Nine Standards

Location : Kirkby Stephen   Grid Ref : NY 825061
 

Nine Standards, Kirkby Stephen. Aerial photo by Simon Ledingham

On a sprawling hill in the North Pennines, and at a height of 2172 ft (662 m) above sea level, Nine Standards Rigg lays on the route of the Coast to Coast long distance trail. On the edge of the Yorkshire Dales National Park and on the main watershed of England, it overlooks the town of Kirkby Stephen three miles to the west.

 

During summer 2005, there was some repair and rebuilding of some of the Nine Standards. Photo by Simon Ledingham

Nine Standards Rigg takes its name from the line of cairns which stand on the edge of the escarpment just north of the summit. The origin of the nine “stone men” or columnar cairns on the summit, is a mystery, and some of the cairns, which are about 10 feet tall, are now in a perilous state. According to Wainwright, whose Coast to Coast route crosses the fell, they are very ancient and are marked on 18th century maps. One theory is that they were constructed by the Roman army to look like troops from a distance.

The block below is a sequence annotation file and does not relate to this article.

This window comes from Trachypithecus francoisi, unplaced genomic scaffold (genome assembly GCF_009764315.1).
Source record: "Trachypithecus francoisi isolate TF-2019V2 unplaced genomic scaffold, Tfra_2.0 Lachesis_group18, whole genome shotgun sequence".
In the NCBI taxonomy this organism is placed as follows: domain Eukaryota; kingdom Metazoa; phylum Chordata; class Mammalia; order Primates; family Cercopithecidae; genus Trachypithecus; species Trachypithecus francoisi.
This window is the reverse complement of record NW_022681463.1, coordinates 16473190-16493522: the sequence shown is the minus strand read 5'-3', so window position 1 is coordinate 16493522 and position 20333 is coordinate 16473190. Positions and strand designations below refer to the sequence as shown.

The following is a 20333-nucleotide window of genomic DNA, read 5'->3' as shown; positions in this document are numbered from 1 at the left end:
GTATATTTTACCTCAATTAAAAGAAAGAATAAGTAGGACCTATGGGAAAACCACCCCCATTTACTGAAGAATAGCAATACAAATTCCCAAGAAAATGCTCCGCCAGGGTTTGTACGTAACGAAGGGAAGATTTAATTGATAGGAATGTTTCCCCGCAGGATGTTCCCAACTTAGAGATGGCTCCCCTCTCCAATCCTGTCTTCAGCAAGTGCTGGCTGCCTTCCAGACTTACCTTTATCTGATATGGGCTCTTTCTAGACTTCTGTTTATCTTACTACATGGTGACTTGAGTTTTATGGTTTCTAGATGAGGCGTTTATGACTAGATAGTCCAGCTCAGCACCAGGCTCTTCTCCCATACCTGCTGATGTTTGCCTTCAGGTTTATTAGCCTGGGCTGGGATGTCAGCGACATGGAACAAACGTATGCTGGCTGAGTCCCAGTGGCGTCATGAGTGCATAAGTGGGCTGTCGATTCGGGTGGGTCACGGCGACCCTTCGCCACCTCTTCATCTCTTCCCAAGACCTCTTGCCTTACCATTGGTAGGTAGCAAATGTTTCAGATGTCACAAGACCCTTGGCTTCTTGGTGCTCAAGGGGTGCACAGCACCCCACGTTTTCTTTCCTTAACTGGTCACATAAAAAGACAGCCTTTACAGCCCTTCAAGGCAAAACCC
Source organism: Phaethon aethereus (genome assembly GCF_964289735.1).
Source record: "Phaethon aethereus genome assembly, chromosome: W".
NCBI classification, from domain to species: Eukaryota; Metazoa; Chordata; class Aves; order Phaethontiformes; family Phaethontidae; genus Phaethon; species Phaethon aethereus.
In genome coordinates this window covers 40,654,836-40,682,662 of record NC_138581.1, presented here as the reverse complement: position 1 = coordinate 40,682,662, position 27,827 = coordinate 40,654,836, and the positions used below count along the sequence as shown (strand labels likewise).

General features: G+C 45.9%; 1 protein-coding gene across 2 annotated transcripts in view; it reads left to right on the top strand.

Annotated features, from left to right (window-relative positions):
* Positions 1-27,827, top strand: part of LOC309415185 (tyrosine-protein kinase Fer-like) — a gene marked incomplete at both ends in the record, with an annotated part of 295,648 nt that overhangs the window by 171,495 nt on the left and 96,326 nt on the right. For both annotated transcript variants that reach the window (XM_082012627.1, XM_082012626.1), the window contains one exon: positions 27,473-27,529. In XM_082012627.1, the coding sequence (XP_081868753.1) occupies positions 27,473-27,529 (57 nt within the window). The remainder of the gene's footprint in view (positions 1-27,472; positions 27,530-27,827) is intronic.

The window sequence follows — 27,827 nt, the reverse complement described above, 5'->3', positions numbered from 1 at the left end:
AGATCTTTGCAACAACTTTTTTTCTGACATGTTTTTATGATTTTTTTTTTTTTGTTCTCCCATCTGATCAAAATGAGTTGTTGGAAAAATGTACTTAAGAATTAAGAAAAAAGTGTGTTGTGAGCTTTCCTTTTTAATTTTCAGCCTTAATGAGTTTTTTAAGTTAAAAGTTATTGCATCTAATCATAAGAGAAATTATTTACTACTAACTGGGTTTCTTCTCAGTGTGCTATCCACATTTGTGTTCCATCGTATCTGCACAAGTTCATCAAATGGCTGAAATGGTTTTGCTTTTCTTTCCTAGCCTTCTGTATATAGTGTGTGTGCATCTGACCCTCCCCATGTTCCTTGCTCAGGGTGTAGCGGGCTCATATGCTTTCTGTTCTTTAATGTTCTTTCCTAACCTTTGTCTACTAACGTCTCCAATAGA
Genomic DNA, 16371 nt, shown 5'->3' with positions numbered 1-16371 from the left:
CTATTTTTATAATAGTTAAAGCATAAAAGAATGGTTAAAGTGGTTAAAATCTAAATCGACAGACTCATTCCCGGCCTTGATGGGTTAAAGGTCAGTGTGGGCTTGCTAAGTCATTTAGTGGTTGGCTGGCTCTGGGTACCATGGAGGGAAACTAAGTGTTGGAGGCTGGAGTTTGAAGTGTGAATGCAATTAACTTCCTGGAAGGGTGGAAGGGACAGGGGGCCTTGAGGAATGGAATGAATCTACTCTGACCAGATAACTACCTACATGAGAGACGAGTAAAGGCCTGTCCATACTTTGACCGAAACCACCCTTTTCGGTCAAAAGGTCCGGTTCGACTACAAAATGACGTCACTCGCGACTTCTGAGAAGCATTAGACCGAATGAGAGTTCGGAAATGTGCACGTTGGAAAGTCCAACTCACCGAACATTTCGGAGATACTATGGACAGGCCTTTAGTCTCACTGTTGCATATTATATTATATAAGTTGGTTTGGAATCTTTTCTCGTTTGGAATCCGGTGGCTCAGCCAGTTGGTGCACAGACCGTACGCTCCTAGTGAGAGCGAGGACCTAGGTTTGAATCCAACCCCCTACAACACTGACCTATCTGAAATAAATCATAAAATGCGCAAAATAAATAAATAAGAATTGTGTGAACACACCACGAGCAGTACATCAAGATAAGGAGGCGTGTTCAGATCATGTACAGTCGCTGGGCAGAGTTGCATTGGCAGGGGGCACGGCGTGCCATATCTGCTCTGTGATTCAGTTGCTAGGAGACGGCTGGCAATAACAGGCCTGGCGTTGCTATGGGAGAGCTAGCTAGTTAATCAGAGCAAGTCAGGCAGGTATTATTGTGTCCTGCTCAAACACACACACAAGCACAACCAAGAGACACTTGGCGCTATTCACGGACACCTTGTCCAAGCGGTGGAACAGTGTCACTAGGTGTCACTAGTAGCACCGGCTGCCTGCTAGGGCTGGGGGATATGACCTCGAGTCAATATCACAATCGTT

Kirkby Stephen from the two northernmost cairns. Photo by Ann Bowker

At the summit of Nine Standards Rigg is a trig point that marks the watershed divide across England. From this point, rivers flow west toward the Irish Sea and east toward the North Sea. Nearby, on a seperate cairn built to commemorate the marriage of Prince Charles to Lady Diana Spencer in 1981, there is a metal plaque that guides the eye toward distant viewpoints.

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